Once I stopped fighting And gave myself up to limitation and pain I realized how supremely happy I was Just being here On May 29, I slipped on a stairway and landed hard on my backside. First diagnosis revealed cracked open right and left sacroiliac joints. Three weeks later I wasn’t making the expected improvements despite the medication, ice packs and physical therapy, so the doctor ordered a CT scan. This diagnosis included, besides the sacroiliac joints, two hairline fractures in the sacrum itself. For almost a month I’ve been hobbling around using a walker, frustrated out of my mind at the limitations this accident place on me. The smallest movements send spasms of pain throughout my legs, lower back and buttocks. I have been unable to go downstairs to my office or walk to my writing shed. I am confined to a home in one of the most beautiful places on earth but unable to get outside for even a short walk. Fixing a meal is all but impossible. Forget cleaning up. Six days ago I started to weep. My 13-year old granddaughter, whose been trying to help, put her arms around me and laid her head against mine. She’s been an angel and I could not manage on my own without her help but a 13-year old is not into noticing what needs to be done and I hate asking for help. Feeling sorry for myself sends my self-esteem plummeting. I don’t even feel like a writer. I’ve had to cancel book signings, a gathering of writing friends five hours from here, and a 10-day retreat. I haven’t even wanted to write. But guess what? Today, while sitting on our deck, face turned to the sun, I realized what a good time I’ve really been having. I’ve discovered that by bending to the right rather than to the left I can pull on pants and tie my shoes. I’ve learned that placing my left foot flat on the ground as I step forward with my right alleviates the spasms caused by walking. That a really soft pillow cushions the pain of sitting down and a cup of afternoon tea provided by a precious teenager is simply delicious. In giving myself up to healing, I’ve had time to read back issues of favorite magazines that have been amassing on a side table for close to a year; to make a perceptive dent in the heap of books I keep buying but never found time to read. I've watched the gold-finches and hummingbirds at our feeders and listened to the lake caress our ledge-rock. I’ve taught my granddaughter how to create hand-made cards with the flowers I dried for that purpose but never got around to. Sending her to report on the status of our river after weeks of pouring rain, revealed the poet hiding within her. Today I sat on the deck and gazed upward at the cloudless sky and realized how totally, thoroughly, happy I am. Read More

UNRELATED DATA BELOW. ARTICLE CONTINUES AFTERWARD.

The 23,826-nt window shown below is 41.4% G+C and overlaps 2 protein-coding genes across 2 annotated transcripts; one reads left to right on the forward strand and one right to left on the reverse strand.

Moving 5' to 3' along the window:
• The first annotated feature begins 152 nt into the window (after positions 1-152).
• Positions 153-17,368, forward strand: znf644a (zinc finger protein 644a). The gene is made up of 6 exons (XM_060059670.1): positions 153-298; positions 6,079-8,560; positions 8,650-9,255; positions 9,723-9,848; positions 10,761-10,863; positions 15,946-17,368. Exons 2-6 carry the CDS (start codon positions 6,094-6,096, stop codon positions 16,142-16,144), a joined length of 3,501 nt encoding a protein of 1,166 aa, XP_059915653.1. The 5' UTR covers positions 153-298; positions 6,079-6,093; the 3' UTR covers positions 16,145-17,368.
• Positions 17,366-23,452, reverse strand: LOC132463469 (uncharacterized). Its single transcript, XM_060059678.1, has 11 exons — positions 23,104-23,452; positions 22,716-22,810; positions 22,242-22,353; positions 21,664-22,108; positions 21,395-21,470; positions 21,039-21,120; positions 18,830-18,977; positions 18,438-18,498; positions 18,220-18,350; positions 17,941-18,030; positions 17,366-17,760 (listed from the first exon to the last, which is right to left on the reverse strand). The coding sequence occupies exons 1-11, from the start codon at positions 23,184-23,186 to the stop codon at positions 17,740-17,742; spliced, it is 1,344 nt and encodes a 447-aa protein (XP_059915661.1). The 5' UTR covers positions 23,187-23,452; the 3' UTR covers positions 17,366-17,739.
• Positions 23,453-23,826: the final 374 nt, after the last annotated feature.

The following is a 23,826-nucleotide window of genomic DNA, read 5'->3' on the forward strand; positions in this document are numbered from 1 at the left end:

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Did you ever consider this?